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The Faithful God and the Faithful of God

October 6, 2017. XXVII Sunday of Ordinary Time – October 8, 2017

Roman Rite

XXVII Sunday of Ordinary Time – October 8, 2017

Is 5, 1-7; Ps 80; Phil 4, 6-9; Mt 21: 33- 43

Ambrosian Rite

Job 1.13-21; Ps17; 2Tm 2.6-15; LK 17.7-10

Sixth Sunday after the Martyrdom of St. John the Precursor.

 

1) The faithful God.

This Sunday’s first reading, taken by Isaiah 5: 1-71, is a masterpiece and introduces the parable of Jesus who speaks of the vineyard and tells us that the punishment of God is in order to convert and not to destroy.

This prophet of the Old Testament uses the allegory of the vineyard to describe the story of the people of Israel when they betray the love of God who had chosen them as the people elected to announce that He had not forgotten humanity and to give flesh to the Son of God.

This story of infidelity – Isaiah says – cannot go on forever. God’s patience has a limit and there will be a judgment (5.3). God expected fine grapes, and instead got poor grapes (5.2). Without metaphors: he expected justice and there was oppression, he expected righteousness and here is dishonesty (5: 7). At this point there is nothing but punishment: the vine will fall in ruin and will no longer be cultivated and brambles and blackthorns will grow. But God’s punishment is not forever.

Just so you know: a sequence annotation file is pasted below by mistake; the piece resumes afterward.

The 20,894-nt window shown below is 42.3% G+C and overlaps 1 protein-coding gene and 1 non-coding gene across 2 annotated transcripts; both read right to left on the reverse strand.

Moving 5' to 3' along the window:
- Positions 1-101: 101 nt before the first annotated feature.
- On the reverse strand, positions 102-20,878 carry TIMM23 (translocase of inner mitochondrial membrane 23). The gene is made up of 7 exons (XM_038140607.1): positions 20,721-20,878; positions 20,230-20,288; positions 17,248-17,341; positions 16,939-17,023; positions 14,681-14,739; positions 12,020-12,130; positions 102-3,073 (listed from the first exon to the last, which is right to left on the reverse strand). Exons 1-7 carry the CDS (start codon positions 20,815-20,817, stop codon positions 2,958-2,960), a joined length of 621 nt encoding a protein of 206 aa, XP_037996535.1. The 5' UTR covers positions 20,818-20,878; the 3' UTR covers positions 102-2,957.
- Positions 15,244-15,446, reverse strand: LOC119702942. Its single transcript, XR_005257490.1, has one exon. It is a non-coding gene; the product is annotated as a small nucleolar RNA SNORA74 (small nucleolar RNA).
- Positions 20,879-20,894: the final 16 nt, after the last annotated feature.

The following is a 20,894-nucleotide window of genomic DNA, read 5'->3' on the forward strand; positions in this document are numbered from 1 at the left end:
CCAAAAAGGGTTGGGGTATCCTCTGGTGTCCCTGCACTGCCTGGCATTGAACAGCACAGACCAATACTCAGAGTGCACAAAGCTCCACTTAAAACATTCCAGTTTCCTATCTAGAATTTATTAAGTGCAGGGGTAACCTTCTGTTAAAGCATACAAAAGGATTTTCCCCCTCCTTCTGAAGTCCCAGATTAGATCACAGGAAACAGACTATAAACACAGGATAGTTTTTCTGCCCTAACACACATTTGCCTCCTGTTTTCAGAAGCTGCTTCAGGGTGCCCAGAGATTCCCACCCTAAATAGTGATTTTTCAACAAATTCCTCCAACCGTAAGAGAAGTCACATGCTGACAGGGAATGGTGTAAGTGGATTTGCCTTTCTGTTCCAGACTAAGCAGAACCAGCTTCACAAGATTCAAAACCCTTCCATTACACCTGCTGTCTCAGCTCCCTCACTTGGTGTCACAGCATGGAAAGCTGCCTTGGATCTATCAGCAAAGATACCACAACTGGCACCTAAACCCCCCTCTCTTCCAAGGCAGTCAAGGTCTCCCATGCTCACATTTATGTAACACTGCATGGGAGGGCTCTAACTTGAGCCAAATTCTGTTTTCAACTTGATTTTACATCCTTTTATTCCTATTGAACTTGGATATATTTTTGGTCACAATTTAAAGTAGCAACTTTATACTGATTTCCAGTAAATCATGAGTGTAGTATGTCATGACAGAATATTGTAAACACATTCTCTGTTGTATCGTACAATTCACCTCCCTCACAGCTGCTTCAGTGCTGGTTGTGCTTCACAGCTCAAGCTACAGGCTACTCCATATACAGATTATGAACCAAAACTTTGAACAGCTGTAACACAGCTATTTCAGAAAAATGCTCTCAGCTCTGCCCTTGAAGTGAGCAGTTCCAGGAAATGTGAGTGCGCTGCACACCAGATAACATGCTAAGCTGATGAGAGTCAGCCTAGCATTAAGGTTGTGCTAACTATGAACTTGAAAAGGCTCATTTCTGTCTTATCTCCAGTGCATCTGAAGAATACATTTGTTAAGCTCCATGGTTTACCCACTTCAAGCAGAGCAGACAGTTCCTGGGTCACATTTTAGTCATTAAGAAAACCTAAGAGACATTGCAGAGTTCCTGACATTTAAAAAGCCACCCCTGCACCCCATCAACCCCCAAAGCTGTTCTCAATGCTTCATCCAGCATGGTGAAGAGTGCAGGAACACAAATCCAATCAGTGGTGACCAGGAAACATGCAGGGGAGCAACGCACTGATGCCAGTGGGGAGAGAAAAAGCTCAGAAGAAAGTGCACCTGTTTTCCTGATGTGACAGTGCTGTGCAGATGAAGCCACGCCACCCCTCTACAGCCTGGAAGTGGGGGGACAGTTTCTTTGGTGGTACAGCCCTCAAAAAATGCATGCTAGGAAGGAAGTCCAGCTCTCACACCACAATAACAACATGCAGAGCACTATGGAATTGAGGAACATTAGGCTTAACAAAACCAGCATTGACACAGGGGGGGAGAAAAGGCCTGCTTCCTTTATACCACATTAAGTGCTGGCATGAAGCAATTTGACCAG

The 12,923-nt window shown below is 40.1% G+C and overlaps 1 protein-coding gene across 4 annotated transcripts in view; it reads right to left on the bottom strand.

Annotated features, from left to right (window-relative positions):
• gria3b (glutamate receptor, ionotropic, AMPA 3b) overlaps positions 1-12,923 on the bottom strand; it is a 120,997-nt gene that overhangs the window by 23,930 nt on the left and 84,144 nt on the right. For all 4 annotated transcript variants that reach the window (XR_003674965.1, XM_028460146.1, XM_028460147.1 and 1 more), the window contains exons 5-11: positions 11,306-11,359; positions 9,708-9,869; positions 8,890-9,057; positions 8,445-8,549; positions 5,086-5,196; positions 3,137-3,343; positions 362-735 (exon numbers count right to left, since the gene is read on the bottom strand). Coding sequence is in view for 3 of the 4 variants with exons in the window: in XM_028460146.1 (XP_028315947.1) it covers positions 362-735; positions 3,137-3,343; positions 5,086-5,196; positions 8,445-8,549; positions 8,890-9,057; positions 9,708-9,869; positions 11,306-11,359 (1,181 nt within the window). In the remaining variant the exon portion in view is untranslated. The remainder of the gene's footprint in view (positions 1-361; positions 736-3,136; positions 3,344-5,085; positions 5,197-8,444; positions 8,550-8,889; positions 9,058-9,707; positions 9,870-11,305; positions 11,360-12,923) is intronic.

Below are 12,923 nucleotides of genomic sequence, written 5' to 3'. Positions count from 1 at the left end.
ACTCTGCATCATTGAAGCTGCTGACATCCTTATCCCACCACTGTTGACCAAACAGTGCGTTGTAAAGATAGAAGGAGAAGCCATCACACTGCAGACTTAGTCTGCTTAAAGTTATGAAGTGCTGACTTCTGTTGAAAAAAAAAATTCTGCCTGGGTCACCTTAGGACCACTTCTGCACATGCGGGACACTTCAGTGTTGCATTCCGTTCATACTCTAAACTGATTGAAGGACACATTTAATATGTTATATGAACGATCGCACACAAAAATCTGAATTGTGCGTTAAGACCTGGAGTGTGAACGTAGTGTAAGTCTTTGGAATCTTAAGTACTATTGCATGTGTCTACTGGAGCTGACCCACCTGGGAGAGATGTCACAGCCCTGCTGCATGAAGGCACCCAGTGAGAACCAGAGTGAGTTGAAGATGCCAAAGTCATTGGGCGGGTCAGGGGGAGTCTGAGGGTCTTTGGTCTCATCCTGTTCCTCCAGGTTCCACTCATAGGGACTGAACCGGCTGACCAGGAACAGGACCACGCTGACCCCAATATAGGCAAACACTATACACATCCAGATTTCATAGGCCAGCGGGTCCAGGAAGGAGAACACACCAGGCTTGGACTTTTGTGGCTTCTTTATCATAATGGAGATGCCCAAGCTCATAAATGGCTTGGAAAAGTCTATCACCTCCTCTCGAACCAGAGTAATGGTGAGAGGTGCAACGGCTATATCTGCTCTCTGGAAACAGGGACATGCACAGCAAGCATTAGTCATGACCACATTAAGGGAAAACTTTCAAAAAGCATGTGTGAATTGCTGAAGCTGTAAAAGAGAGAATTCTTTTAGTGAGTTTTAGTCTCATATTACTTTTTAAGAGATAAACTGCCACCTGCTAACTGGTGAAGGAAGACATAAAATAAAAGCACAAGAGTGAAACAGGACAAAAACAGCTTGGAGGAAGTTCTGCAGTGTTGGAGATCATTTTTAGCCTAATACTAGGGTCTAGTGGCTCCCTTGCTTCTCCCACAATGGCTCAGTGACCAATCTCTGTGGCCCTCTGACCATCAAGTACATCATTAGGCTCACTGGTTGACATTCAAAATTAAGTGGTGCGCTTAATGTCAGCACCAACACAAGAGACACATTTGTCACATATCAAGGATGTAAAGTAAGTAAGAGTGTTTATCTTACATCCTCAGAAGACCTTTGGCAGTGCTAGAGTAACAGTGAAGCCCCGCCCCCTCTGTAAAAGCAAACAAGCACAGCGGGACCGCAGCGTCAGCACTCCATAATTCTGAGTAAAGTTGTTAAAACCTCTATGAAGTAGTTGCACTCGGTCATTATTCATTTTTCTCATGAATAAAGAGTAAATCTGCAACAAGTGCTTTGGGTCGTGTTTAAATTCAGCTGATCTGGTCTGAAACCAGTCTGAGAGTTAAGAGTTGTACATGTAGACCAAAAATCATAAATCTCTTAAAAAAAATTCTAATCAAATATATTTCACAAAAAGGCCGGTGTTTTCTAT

God’s threats are to convert, not to destroy.

This is evident in the parable narrated by Christ who, inspired by Isaiah’s song on the vineyard, points out that the sin of winemakers does not simply consist in a tough but generic disobedience to God. Their sin lies in the fact that the prophets and even the Messiah, the Son of God, are killed.

In addition, while on Isaiah’s song the master was expecting high quality grapes and got poor grapes, in the parable it is not primarily a matter of fruit. Farmers do not want to recognize the master as such. This is their sin. They behave as if the vineyard belonged to them. And when they kill their son, they say it is clear: they want to become heirs and masters.

However, refusing the Lordship of God, they reject the cornerstone, the only one that supports the world. Without the recognition of God, the world cannot exist and coexistence crumbles: “You can build a world without God, but it will always be against man “(Cardinal Henri de Lubac)

2) The poor of spirit: the faithful of God

God is always faithful to his merciful love and to his promises. His design of salvation is not interrupted and his demands of truth and justice are not put aside. For this reason, Jesus, the Son of God, ends the parable with a positive vision: the perennial story of the God’s love and man’s betrayal does not end in defeat. Sin does not stop God’s plan. The outcome of the story will be good, the vine will be generous in fruits and the Master will not waste in revenge the days of eternity. To reveal his goodness that does not react against evil but proposes good things, the Messiah says that the vineyard is given to a New People, the left out of Israel and the poor in spirit who would humbly have accepted Jesus and his happy Gospel of love.